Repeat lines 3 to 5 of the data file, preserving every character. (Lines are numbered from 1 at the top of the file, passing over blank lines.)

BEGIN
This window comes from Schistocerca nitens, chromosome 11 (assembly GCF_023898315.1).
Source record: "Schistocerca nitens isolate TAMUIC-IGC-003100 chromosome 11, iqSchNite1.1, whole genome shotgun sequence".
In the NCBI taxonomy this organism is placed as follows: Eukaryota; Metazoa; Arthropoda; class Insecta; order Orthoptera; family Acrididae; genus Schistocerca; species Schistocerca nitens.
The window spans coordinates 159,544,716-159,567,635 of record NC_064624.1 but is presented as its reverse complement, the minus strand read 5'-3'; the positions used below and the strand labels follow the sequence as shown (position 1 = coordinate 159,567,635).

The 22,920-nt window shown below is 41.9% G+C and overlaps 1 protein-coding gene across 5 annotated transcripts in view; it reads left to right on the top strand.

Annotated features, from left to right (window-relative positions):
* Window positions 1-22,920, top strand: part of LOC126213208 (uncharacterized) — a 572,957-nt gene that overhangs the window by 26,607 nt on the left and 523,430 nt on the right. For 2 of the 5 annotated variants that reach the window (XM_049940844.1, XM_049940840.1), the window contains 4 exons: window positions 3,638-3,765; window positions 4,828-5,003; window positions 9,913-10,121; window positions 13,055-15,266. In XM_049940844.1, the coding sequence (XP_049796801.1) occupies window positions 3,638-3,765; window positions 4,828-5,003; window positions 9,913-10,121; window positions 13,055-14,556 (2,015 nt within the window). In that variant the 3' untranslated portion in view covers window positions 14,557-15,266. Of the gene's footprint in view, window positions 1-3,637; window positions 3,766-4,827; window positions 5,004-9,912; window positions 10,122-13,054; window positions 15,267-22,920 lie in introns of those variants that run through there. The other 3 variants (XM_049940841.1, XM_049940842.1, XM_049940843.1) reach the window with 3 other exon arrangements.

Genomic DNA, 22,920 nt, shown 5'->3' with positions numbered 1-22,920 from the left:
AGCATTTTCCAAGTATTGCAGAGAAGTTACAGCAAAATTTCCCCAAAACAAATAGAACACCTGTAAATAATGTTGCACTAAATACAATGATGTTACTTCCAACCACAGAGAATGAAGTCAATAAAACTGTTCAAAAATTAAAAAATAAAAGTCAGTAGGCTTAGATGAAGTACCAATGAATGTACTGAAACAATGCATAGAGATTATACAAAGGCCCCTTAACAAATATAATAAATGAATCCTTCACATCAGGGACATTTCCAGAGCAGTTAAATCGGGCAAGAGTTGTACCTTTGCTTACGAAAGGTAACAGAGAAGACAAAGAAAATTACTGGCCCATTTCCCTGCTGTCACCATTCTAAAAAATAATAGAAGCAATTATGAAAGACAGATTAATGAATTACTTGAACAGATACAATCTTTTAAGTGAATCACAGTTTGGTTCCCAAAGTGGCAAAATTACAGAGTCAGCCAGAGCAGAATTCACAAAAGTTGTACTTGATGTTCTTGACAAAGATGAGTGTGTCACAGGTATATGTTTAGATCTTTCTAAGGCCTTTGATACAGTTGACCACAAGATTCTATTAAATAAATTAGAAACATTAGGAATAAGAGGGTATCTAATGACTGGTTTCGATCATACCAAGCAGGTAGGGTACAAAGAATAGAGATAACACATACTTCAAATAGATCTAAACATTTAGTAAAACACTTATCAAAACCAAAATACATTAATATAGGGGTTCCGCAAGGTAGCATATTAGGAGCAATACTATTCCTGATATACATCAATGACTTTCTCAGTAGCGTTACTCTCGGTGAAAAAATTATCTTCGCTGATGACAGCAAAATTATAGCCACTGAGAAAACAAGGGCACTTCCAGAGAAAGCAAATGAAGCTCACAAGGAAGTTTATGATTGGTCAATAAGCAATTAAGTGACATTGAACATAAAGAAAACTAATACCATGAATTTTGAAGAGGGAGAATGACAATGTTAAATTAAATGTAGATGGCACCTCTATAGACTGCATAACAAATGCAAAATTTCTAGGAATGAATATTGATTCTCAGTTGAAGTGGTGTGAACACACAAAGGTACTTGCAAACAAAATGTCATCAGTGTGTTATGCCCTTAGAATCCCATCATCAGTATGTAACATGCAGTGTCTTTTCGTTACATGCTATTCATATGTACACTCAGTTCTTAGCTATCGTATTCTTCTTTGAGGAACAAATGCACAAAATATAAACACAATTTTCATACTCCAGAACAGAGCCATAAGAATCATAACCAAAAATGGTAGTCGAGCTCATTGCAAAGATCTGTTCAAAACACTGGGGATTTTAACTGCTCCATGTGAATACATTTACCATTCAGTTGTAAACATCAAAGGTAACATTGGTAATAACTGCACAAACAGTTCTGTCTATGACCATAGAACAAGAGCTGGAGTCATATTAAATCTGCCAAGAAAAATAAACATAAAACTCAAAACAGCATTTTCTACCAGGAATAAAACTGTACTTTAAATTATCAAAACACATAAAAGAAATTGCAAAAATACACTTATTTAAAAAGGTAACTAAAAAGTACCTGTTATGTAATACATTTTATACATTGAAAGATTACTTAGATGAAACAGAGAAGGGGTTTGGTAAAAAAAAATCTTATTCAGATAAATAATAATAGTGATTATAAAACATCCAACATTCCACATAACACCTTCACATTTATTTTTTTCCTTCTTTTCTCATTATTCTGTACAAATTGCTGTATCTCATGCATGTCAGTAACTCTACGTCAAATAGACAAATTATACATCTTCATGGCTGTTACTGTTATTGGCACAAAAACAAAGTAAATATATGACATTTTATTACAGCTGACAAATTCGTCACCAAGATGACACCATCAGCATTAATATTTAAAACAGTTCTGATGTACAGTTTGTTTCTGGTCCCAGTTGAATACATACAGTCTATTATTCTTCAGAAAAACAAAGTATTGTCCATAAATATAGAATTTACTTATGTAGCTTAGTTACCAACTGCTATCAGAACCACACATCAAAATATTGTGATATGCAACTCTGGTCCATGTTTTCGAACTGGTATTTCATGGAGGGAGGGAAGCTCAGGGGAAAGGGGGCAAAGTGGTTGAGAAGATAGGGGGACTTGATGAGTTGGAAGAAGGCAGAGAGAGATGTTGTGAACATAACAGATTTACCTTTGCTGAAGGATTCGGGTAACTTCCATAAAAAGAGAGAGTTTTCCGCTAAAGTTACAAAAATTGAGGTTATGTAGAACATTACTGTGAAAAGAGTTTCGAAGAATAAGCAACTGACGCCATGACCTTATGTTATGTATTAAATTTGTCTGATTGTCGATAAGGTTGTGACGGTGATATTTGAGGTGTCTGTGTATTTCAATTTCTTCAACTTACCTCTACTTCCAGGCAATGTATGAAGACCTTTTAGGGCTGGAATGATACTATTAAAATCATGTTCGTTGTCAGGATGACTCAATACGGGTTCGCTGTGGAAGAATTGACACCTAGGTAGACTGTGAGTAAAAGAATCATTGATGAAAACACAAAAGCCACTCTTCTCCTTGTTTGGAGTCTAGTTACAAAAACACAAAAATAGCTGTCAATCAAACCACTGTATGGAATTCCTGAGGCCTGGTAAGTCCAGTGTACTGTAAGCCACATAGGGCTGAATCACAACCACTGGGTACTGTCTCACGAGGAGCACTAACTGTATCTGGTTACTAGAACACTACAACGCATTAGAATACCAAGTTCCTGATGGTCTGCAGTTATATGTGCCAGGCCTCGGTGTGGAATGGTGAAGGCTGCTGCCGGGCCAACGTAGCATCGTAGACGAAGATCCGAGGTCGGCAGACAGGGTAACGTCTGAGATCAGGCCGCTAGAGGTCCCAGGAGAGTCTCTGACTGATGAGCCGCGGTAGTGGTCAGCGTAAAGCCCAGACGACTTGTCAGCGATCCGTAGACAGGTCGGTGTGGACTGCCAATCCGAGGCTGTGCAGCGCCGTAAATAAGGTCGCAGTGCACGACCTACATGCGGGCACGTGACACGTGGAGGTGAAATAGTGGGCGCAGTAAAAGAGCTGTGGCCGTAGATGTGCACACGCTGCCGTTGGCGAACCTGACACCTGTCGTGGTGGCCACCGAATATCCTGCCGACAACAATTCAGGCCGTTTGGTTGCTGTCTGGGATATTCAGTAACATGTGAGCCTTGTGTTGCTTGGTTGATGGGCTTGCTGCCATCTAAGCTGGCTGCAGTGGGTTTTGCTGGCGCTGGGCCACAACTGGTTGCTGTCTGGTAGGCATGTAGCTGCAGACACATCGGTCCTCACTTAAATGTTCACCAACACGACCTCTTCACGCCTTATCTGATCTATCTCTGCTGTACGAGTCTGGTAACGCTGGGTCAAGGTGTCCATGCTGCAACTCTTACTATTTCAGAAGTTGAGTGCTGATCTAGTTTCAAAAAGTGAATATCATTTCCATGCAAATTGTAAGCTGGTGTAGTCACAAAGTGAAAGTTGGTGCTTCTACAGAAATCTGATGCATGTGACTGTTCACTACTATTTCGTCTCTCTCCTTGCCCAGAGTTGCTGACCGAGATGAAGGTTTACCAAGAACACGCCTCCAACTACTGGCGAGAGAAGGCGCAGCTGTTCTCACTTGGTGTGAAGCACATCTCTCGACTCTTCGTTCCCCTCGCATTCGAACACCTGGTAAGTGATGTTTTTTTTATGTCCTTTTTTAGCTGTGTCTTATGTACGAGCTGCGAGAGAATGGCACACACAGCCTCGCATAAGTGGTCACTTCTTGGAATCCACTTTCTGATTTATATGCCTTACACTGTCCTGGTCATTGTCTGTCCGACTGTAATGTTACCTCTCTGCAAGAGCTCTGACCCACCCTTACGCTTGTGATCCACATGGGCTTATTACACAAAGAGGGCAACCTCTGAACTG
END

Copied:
In the NCBI taxonomy this organism is placed as follows: Eukaryota; Metazoa; Arthropoda; class Insecta; order Orthoptera; family Acrididae; genus Schistocerca; species Schistocerca nitens.
The window spans coordinates 159,544,716-159,567,635 of record NC_064624.1 but is presented as its reverse complement, the minus strand read 5'-3'; the positions used below and the strand labels follow the sequence as shown (position 1 = coordinate 159,567,635).

The 22,920-nt window shown below is 41.9% G+C and overlaps 1 protein-coding gene across 5 annotated transcripts in view; it reads left to right on the top strand.